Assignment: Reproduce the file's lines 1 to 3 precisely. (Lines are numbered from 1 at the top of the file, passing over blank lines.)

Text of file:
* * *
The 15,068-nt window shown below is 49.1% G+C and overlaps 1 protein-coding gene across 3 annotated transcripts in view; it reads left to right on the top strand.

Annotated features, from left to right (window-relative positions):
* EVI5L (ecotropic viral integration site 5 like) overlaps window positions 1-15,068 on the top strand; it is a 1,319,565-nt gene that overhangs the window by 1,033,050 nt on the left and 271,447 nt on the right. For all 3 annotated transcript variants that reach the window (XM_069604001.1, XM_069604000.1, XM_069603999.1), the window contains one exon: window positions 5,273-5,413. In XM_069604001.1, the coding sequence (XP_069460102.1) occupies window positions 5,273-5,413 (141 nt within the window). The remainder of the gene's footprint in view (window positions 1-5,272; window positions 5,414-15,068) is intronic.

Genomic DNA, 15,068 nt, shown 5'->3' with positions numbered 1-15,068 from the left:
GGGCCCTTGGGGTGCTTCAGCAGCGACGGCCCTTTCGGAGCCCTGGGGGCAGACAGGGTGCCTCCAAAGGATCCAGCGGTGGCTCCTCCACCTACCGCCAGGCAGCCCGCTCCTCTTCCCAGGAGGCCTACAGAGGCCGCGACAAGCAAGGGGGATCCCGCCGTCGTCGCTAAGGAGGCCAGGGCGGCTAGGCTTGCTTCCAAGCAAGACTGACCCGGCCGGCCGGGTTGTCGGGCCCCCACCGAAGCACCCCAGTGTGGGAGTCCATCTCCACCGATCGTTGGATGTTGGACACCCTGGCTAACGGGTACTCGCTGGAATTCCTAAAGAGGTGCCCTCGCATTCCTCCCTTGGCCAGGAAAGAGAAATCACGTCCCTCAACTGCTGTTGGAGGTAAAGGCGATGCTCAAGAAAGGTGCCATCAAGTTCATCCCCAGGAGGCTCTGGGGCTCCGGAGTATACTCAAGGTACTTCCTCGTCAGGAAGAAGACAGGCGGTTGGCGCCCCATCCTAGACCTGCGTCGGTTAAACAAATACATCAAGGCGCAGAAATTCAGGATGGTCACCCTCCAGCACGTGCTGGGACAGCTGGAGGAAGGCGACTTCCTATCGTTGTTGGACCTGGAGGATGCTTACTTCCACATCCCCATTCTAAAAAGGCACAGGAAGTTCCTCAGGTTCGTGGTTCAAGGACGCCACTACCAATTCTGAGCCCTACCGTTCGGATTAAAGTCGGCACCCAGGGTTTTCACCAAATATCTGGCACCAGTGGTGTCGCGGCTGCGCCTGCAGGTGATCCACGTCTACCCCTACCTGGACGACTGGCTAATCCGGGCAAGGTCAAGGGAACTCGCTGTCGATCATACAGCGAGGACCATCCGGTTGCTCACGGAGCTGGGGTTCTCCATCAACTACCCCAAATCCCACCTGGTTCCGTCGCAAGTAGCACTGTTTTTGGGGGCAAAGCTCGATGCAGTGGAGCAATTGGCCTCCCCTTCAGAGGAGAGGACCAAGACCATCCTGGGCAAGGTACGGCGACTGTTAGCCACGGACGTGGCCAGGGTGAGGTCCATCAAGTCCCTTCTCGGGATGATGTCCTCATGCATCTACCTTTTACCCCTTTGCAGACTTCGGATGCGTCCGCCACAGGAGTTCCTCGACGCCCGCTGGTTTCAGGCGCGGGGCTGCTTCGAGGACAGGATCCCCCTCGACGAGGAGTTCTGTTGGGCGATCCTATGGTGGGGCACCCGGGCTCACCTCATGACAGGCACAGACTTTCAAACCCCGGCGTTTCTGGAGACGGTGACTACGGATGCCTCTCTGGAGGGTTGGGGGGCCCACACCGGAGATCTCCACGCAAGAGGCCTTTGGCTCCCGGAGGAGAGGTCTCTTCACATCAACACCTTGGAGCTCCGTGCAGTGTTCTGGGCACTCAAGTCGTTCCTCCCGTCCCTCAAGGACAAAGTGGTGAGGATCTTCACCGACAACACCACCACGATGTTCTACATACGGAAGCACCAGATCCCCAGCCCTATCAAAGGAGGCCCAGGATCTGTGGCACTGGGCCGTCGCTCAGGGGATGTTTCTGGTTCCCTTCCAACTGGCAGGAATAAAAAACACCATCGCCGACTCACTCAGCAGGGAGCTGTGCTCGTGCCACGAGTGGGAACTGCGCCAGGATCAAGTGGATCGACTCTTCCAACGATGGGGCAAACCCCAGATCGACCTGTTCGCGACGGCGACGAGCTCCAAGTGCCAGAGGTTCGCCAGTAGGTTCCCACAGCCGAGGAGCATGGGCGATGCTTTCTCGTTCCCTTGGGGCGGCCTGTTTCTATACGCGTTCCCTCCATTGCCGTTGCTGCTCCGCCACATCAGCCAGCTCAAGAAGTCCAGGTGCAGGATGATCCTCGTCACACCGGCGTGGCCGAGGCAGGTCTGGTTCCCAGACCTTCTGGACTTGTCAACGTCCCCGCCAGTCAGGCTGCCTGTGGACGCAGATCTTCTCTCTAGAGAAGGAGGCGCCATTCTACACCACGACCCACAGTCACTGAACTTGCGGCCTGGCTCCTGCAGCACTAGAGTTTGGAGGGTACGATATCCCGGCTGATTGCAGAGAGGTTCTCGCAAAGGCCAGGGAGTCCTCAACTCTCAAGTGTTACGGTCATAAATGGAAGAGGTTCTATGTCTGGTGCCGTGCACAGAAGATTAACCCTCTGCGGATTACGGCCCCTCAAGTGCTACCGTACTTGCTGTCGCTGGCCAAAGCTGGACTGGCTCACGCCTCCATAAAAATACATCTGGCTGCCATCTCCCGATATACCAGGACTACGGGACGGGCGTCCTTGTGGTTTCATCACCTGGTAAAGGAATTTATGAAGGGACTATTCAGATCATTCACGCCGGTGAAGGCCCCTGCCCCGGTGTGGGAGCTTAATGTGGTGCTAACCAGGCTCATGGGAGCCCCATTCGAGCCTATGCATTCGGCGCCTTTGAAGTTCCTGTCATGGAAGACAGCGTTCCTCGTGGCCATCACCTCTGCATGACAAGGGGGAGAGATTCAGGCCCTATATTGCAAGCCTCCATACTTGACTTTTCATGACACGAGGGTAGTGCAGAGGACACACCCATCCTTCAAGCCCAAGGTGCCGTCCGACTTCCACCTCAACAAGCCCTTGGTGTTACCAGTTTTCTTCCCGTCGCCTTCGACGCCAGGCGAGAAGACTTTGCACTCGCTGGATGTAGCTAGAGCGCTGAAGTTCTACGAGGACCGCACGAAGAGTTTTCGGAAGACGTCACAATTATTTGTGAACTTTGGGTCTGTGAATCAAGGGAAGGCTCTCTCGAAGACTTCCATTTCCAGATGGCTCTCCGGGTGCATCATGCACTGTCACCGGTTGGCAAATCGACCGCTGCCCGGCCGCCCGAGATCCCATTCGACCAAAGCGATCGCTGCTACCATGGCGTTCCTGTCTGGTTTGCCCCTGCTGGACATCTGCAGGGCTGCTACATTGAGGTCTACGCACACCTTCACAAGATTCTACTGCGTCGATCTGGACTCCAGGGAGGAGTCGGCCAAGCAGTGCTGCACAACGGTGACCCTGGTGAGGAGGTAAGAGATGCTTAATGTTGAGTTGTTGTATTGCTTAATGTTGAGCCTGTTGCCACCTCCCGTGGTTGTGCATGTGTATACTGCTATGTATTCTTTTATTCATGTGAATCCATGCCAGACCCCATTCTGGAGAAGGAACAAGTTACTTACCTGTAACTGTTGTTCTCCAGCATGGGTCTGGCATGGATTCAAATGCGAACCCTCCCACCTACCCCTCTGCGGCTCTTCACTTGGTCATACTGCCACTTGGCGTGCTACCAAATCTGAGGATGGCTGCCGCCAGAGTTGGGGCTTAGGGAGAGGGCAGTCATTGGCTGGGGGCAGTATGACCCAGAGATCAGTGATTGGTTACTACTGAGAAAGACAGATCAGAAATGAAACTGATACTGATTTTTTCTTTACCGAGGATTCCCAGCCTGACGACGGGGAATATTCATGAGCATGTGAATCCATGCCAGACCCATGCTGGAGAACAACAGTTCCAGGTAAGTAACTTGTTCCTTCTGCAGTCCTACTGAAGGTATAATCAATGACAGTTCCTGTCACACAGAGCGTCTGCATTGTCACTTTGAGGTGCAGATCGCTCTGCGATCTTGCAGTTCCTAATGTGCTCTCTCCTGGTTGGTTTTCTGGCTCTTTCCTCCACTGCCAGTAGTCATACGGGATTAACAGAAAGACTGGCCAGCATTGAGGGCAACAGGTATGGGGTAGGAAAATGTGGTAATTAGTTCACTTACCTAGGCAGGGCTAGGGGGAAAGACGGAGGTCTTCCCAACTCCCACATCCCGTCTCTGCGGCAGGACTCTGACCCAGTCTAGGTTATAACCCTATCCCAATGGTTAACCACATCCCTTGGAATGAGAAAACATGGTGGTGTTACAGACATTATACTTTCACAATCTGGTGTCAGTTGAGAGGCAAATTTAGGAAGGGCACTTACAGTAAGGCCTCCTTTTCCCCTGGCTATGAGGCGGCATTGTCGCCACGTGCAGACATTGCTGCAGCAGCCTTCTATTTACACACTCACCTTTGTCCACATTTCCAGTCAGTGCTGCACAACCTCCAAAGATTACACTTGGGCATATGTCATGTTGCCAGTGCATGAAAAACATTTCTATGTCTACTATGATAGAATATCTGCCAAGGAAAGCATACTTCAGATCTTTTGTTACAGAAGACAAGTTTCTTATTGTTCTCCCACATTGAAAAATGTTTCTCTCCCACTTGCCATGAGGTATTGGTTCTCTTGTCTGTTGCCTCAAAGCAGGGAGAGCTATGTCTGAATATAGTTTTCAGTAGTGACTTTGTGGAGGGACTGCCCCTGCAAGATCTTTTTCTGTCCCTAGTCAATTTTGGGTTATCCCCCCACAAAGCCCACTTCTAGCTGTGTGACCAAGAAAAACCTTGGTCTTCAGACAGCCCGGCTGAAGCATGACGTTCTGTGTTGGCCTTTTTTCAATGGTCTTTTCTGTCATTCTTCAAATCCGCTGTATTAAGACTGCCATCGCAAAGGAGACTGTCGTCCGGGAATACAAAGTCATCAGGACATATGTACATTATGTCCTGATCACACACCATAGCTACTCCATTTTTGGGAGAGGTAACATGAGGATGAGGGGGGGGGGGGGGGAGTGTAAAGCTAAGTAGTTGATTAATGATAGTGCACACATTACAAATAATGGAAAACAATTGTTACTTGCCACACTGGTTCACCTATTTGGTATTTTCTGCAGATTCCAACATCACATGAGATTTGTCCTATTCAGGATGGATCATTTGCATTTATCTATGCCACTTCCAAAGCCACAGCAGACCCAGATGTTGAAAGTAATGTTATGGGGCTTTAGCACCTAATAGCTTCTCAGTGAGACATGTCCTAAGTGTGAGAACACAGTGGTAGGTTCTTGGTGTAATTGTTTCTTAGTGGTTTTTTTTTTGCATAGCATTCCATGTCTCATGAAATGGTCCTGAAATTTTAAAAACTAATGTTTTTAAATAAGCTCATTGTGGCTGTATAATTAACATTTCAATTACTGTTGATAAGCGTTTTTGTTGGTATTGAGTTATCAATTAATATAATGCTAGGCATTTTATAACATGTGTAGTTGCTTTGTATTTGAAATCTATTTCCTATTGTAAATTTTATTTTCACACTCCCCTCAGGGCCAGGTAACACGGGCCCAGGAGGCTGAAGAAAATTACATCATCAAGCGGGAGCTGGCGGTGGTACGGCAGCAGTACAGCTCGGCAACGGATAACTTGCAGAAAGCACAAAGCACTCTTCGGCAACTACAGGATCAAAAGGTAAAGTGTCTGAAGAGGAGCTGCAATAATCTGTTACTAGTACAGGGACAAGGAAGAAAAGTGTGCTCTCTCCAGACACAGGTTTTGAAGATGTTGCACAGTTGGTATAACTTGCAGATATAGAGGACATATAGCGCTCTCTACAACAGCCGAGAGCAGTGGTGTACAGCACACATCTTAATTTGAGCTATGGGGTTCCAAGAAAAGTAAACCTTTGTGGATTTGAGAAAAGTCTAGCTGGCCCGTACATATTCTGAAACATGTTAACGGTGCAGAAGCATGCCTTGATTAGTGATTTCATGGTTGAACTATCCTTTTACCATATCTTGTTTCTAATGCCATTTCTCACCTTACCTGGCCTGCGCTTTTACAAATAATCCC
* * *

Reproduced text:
The 15,068-nt window shown below is 49.1% G+C and overlaps 1 protein-coding gene across 3 annotated transcripts in view; it reads left to right on the top strand.

Annotated features, from left to right (window-relative positions):
* EVI5L (ecotropic viral integration site 5 like) overlaps window positions 1-15,068 on the top strand; it is a 1,319,565-nt gene that overhangs the window by 1,033,050 nt on the left and 271,447 nt on the right. For all 3 annotated transcript variants that reach the window (XM_069604001.1, XM_069604000.1, XM_069603999.1), the window contains one exon: window positions 5,273-5,413. In XM_069604001.1, the coding sequence (XP_069460102.1) occupies window positions 5,273-5,413 (141 nt within the window). The remainder of the gene's footprint in view (window positions 1-5,272; window positions 5,414-15,068) is intronic.